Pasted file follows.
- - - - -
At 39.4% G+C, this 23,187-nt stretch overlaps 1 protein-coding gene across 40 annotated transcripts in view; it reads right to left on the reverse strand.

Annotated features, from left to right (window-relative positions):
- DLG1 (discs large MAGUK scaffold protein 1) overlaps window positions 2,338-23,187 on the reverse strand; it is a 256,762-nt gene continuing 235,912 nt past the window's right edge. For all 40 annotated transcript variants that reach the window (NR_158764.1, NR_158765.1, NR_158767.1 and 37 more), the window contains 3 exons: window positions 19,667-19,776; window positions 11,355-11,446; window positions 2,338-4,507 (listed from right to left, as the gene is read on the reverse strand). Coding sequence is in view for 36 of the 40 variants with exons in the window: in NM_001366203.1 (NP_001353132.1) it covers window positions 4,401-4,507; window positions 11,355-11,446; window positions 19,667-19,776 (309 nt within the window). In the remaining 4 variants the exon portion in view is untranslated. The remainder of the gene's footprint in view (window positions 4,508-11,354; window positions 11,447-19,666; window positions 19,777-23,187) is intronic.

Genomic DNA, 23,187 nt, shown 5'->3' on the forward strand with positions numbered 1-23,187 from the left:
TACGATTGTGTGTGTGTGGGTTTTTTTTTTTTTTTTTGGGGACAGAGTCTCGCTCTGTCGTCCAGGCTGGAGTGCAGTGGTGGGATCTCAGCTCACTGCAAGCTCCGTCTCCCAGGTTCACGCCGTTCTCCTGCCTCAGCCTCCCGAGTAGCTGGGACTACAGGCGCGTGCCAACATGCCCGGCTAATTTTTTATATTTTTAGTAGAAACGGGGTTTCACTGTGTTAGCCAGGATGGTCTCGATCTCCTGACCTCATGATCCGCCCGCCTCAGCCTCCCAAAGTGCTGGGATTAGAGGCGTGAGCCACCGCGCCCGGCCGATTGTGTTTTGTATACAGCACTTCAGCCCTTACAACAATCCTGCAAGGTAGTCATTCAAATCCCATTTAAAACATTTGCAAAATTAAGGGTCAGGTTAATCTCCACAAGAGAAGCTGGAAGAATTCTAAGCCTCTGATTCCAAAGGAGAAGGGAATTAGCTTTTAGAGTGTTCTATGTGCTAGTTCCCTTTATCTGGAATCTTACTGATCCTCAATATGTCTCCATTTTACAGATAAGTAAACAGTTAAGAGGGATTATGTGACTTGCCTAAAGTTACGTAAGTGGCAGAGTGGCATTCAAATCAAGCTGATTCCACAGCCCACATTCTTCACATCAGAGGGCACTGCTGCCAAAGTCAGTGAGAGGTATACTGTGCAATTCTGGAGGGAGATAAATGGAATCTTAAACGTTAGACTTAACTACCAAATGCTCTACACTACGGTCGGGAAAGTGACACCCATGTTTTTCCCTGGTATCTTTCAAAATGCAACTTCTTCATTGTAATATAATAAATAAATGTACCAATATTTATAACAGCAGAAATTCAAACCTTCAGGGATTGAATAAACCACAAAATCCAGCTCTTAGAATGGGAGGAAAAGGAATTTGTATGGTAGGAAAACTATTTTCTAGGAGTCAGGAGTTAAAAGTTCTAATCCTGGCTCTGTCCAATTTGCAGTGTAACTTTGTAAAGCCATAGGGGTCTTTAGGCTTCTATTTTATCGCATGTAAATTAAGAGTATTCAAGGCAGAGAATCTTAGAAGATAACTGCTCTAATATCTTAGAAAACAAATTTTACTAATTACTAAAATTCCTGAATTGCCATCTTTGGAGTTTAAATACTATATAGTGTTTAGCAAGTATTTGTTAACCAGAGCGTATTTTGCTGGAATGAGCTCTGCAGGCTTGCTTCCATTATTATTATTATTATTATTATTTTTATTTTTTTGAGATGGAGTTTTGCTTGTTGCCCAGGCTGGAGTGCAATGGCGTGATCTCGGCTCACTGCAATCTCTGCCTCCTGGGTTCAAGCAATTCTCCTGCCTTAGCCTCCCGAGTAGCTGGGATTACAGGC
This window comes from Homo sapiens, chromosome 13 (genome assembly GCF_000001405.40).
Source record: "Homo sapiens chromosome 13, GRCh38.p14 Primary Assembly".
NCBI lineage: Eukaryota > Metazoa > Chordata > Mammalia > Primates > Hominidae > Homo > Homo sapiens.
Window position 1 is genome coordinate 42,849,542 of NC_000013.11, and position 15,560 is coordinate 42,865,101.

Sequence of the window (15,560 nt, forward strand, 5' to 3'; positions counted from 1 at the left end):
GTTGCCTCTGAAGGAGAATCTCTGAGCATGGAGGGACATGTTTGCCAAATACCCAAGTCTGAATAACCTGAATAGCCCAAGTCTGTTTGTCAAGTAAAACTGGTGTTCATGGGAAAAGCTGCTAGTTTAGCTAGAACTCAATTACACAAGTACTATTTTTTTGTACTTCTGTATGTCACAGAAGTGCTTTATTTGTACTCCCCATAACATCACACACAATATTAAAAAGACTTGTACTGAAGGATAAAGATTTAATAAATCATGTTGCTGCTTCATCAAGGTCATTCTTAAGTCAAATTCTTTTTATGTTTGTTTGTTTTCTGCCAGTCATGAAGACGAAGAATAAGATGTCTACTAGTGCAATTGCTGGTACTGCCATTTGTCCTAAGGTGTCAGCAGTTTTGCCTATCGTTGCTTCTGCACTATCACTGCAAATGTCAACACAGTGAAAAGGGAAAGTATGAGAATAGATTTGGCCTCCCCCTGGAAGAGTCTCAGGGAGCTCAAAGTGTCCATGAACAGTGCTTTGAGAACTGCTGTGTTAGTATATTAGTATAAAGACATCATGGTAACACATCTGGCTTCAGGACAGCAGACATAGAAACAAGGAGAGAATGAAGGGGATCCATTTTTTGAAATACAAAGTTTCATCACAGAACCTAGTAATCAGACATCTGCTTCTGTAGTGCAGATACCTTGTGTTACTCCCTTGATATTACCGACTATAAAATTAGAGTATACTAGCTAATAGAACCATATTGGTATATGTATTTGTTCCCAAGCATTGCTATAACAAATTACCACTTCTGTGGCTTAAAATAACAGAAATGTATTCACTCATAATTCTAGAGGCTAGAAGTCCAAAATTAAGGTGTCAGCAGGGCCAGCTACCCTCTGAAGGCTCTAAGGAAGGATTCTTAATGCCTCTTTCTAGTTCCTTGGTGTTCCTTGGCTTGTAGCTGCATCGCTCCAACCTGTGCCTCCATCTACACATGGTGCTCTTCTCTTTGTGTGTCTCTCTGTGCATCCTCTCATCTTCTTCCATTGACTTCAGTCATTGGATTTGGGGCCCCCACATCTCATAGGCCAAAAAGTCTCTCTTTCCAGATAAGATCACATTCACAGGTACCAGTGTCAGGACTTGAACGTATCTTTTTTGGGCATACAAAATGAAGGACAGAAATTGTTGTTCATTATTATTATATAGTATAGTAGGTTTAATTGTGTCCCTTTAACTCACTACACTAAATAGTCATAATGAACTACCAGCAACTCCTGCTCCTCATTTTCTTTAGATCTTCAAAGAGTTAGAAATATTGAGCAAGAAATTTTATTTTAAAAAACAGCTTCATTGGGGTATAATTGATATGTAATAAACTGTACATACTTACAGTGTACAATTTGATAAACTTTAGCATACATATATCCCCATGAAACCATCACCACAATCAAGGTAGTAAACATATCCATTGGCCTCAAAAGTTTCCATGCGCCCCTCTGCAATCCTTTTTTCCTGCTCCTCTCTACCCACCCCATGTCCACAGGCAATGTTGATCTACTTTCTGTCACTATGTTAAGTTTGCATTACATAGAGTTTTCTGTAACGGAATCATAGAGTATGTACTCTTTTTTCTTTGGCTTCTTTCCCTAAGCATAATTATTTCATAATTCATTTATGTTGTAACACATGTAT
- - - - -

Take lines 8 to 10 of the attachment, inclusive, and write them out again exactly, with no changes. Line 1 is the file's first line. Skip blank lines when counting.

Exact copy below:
NCBI lineage: Eukaryota > Metazoa > Chordata > Mammalia > Primates > Hominidae > Homo > Homo sapiens.
Window position 1 is genome coordinate 42,849,542 of NC_000013.11, and position 15,560 is coordinate 42,865,101.

Sequence of the window (15,560 nt, forward strand, 5' to 3'; positions counted from 1 at the left end):